Nollidj is power.
 
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Did you say "1", Proof? To me this sounds as if you're describing "6".
 
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Sorry. Going to night school makes it hard to reckon numbers in daylight.


Give a man a fish and he can eat for one day; give a man a fishing pole and he will find an excuse to never work again.
Nollidj is power.
 
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# 7
 
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If I eliminate those I wrote and those I'm sure are wrong, that only leaves 1 and 10. I'll guess incorrectly and go with 10.
 
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Last call for votes!


"Wishing in gladness and in safety, may all beings be at ease." ~from the Metta Sutta
 
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Number 1 for me please.


Build a man a fire and he's warm for a day. Set a man on fire and he's warm for the rest of his life.
 
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Who wrote what:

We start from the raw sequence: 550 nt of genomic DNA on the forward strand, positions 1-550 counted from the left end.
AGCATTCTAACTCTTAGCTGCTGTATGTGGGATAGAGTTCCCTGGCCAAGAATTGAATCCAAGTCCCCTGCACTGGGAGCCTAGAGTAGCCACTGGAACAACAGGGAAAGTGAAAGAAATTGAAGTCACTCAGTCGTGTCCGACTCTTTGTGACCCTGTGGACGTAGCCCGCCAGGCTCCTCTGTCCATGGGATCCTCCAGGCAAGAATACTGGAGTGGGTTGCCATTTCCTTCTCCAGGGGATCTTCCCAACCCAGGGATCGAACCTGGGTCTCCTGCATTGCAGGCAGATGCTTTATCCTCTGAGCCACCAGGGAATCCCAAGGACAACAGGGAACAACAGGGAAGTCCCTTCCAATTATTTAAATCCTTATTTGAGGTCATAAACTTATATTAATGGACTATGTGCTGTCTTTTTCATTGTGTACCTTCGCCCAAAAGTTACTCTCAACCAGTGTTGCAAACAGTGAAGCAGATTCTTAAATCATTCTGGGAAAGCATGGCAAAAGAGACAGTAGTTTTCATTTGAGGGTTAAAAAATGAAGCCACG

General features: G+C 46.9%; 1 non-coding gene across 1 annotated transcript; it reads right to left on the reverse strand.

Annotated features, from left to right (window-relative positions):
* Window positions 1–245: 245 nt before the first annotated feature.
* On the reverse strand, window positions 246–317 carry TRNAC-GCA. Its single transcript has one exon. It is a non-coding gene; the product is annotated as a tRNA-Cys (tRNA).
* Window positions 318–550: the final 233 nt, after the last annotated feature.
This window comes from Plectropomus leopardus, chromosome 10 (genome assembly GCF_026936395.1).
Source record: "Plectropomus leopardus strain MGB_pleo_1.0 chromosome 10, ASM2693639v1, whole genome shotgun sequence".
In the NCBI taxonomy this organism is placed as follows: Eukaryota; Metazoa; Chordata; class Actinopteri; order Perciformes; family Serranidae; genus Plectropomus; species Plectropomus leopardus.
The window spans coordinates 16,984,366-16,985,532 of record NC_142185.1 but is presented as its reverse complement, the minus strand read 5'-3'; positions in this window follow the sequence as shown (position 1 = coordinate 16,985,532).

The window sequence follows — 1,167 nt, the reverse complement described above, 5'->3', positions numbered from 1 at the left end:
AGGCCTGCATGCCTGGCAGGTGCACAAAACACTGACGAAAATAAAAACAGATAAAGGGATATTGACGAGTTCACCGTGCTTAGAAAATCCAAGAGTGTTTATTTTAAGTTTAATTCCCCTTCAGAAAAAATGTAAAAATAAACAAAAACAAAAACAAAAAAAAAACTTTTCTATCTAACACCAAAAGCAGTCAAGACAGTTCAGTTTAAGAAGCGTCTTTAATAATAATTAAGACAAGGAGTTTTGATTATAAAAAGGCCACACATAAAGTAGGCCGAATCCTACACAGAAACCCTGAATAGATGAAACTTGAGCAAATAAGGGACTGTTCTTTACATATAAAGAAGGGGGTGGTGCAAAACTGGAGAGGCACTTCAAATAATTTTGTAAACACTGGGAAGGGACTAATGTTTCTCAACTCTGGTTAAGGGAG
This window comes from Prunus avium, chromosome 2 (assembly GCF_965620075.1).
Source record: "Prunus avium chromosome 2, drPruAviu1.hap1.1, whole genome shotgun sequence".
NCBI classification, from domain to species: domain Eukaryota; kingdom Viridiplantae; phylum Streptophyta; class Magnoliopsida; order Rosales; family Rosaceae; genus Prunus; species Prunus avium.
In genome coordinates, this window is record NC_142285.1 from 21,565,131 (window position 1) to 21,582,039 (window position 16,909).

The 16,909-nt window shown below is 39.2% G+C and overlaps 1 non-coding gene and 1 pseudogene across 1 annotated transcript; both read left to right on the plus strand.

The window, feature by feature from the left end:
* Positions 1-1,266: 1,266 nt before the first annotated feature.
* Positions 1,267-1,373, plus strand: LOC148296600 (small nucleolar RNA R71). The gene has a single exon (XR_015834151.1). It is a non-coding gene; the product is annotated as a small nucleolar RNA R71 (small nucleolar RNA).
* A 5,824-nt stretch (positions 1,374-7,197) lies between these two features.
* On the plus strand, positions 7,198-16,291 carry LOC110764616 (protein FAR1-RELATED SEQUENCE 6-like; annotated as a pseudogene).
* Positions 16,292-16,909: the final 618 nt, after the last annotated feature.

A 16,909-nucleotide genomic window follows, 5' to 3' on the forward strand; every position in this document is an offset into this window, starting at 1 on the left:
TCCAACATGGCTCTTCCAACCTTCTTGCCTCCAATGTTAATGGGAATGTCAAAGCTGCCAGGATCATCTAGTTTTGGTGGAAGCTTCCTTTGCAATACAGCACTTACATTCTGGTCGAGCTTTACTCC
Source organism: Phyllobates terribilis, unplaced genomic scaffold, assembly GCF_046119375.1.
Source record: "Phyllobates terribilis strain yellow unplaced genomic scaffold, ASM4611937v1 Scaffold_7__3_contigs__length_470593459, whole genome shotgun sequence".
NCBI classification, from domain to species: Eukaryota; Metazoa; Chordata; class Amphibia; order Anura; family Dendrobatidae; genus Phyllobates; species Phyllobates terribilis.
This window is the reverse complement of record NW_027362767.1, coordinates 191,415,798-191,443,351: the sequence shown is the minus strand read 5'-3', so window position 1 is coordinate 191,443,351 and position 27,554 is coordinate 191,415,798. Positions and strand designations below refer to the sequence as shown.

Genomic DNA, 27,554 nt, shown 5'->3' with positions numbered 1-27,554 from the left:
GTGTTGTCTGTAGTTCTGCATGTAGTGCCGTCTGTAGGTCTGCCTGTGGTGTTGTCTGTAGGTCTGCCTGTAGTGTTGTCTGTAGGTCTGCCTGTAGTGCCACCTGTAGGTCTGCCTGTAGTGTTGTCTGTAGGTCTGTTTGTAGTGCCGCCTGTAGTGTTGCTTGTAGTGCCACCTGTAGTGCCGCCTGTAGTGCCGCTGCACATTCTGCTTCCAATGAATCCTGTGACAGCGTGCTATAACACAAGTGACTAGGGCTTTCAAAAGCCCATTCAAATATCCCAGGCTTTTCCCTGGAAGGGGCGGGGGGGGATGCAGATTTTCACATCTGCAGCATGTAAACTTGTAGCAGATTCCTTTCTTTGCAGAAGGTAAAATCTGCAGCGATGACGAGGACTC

1. A rascal, an itinerant farm laborer. Correct definition (Couldn't fool haberdasher or arnie)

2. A U-shaped pipe used in plumbing that connects a vertical pipe with a horizontal pipe. sattva

3. One who urinates on rocks. Geoff

4. The secondary krill filters on a baleen whale. Geoff (tinman chose this one)

5. The third of a cow's four stomachs. Kalleh (I was sure this one would get some votes. I thought it was the most creative!)

6. A pink two-inches-or-so-in-diameter rubber ball used by children, usually poorer kids in bigger cities like New York and Chicago where they play on the sidewalks and in the streets (in stickball, two manhole covers is an automatic home run!) Haberdasher (Proofreader fell for this one. He used a rock, though.)

7. A knife containing a small hammer and blade combined for minor shoe repairs. Arnie (kalleh voted for this.)

8. A Welsh variation of Irish step-dance. Proofreader

9. A rough hammered surface on metal. Geoff

10. A joke told using props. sattva


"Wishing in gladness and in safety, may all beings be at ease." ~from the Metta Sutta
 
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I liked mine, too, Sattva. I am going to do the next word, but it really was Shu's idea.